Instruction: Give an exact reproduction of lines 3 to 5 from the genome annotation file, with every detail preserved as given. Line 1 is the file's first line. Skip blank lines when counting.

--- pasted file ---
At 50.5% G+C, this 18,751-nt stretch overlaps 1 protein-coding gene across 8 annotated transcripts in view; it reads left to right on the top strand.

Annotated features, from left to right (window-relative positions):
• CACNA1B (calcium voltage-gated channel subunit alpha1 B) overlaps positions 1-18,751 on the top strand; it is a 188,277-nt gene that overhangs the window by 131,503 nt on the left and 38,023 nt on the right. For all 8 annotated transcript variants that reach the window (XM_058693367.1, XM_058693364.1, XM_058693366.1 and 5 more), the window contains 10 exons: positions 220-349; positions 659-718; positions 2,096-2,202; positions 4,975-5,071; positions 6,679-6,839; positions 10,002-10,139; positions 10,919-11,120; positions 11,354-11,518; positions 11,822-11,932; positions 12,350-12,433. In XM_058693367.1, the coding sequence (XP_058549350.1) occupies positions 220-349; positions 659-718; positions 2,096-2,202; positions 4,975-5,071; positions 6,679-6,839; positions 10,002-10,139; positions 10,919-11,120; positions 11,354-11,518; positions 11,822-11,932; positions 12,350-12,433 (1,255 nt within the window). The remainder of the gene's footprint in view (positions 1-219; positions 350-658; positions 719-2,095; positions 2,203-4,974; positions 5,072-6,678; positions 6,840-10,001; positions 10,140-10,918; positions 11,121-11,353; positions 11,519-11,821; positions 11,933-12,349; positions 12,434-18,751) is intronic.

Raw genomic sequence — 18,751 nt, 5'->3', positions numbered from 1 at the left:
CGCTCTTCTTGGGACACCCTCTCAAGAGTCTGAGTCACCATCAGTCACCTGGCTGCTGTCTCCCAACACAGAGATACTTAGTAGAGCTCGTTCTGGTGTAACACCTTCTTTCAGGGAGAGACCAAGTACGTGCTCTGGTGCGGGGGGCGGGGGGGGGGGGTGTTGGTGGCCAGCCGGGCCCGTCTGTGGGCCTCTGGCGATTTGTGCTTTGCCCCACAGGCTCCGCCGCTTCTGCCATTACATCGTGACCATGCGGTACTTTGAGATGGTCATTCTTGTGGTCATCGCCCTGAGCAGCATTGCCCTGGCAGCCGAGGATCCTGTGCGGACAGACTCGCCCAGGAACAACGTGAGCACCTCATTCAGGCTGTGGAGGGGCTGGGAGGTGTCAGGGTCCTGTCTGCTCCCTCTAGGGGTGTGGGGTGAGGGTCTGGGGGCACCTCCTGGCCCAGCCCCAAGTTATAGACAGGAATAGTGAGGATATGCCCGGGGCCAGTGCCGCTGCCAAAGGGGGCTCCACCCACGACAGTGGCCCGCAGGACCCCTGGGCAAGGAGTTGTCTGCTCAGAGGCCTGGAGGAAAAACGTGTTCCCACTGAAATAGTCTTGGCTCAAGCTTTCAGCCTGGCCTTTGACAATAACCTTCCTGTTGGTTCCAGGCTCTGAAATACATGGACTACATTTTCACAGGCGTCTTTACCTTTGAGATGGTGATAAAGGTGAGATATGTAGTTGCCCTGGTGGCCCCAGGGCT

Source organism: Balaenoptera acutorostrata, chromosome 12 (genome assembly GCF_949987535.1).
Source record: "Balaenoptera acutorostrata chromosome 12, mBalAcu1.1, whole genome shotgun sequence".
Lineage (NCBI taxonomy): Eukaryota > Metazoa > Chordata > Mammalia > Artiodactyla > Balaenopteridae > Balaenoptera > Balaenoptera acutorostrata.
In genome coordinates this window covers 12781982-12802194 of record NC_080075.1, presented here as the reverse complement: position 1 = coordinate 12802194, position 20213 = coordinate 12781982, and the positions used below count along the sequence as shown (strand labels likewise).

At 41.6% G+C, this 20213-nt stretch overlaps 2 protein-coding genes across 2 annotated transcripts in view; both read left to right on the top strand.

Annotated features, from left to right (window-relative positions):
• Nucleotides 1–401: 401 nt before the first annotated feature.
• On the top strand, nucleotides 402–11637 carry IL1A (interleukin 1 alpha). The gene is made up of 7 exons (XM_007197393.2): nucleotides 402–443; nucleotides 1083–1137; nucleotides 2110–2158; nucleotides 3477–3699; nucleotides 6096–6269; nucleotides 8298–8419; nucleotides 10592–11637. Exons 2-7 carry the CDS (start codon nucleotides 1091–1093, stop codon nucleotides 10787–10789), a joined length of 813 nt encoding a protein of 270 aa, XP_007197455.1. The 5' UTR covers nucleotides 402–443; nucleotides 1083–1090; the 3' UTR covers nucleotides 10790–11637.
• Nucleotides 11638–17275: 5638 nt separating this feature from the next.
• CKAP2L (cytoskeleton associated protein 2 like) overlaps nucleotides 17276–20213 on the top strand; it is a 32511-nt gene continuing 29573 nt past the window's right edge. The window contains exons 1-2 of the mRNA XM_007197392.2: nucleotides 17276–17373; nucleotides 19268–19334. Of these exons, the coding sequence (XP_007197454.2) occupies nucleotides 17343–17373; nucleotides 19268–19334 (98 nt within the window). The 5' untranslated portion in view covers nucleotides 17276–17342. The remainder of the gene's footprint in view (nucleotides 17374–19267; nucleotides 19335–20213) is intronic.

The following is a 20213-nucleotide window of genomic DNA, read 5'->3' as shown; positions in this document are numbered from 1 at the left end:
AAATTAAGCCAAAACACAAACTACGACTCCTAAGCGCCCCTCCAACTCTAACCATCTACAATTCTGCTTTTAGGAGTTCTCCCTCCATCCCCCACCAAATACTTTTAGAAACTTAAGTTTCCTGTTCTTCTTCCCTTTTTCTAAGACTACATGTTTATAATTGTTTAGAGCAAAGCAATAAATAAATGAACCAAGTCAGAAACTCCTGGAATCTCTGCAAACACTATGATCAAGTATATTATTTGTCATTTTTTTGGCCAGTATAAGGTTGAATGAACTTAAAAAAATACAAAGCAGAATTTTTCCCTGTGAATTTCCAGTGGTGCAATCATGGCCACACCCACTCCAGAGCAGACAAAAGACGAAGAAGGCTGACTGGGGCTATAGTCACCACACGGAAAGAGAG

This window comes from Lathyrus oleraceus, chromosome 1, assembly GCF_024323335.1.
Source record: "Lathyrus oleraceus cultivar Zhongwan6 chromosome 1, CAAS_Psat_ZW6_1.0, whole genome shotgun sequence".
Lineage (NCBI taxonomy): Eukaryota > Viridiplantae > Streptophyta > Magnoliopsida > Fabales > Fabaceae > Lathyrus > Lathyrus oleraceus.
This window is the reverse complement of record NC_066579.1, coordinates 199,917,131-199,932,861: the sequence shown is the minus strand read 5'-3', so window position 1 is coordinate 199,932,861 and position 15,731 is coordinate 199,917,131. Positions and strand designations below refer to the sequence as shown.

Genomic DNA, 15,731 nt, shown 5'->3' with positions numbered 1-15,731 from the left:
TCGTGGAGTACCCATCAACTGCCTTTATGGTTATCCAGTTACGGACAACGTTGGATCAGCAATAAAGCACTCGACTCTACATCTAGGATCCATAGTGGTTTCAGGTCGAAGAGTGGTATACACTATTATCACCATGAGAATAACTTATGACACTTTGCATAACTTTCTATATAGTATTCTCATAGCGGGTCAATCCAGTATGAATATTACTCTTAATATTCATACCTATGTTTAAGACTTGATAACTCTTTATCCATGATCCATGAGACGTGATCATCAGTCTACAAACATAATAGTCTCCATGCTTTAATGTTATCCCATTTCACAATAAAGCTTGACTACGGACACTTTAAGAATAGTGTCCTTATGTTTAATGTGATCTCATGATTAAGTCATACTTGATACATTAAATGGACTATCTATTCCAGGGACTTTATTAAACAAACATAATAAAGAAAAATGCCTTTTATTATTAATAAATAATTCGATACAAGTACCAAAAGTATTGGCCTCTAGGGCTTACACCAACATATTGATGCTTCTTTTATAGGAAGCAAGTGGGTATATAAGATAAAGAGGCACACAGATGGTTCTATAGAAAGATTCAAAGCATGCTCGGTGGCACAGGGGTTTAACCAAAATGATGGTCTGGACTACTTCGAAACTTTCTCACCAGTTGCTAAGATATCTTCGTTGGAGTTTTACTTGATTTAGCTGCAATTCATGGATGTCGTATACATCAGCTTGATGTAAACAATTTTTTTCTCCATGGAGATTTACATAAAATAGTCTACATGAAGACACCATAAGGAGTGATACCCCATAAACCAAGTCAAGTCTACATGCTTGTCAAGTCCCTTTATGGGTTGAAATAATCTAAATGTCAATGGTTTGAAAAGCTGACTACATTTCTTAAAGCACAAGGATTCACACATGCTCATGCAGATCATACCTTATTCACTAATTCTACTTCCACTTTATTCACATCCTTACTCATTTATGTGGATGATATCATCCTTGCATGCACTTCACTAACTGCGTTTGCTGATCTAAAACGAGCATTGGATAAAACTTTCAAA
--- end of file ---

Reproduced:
• CACNA1B (calcium voltage-gated channel subunit alpha1 B) overlaps positions 1-18,751 on the top strand; it is a 188,277-nt gene that overhangs the window by 131,503 nt on the left and 38,023 nt on the right. For all 8 annotated transcript variants that reach the window (XM_058693367.1, XM_058693364.1, XM_058693366.1 and 5 more), the window contains 10 exons: positions 220-349; positions 659-718; positions 2,096-2,202; positions 4,975-5,071; positions 6,679-6,839; positions 10,002-10,139; positions 10,919-11,120; positions 11,354-11,518; positions 11,822-11,932; positions 12,350-12,433. In XM_058693367.1, the coding sequence (XP_058549350.1) occupies positions 220-349; positions 659-718; positions 2,096-2,202; positions 4,975-5,071; positions 6,679-6,839; positions 10,002-10,139; positions 10,919-11,120; positions 11,354-11,518; positions 11,822-11,932; positions 12,350-12,433 (1,255 nt within the window). The remainder of the gene's footprint in view (positions 1-219; positions 350-658; positions 719-2,095; positions 2,203-4,974; positions 5,072-6,678; positions 6,840-10,001; positions 10,140-10,918; positions 11,121-11,353; positions 11,519-11,821; positions 11,933-12,349; positions 12,434-18,751) is intronic.

Raw genomic sequence — 18,751 nt, 5'->3', positions numbered from 1 at the left:
CGCTCTTCTTGGGACACCCTCTCAAGAGTCTGAGTCACCATCAGTCACCTGGCTGCTGTCTCCCAACACAGAGATACTTAGTAGAGCTCGTTCTGGTGTAACACCTTCTTTCAGGGAGAGACCAAGTACGTGCTCTGGTGCGGGGGGCGGGGGGGGGGGGTGTTGGTGGCCAGCCGGGCCCGTCTGTGGGCCTCTGGCGATTTGTGCTTTGCCCCACAGGCTCCGCCGCTTCTGCCATTACATCGTGACCATGCGGTACTTTGAGATGGTCATTCTTGTGGTCATCGCCCTGAGCAGCATTGCCCTGGCAGCCGAGGATCCTGTGCGGACAGACTCGCCCAGGAACAACGTGAGCACCTCATTCAGGCTGTGGAGGGGCTGGGAGGTGTCAGGGTCCTGTCTGCTCCCTCTAGGGGTGTGGGGTGAGGGTCTGGGGGCACCTCCTGGCCCAGCCCCAAGTTATAGACAGGAATAGTGAGGATATGCCCGGGGCCAGTGCCGCTGCCAAAGGGGGCTCCACCCACGACAGTGGCCCGCAGGACCCCTGGGCAAGGAGTTGTCTGCTCAGAGGCCTGGAGGAAAAACGTGTTCCCACTGAAATAGTCTTGGCTCAAGCTTTCAGCCTGGCCTTTGACAATAACCTTCCTGTTGGTTCCAGGCTCTGAAATACATGGACTACATTTTCACAGGCGTCTTTACCTTTGAGATGGTGATAAAGGTGAGATATGTAGTTGCCCTGGTGGCCCCAGGGCT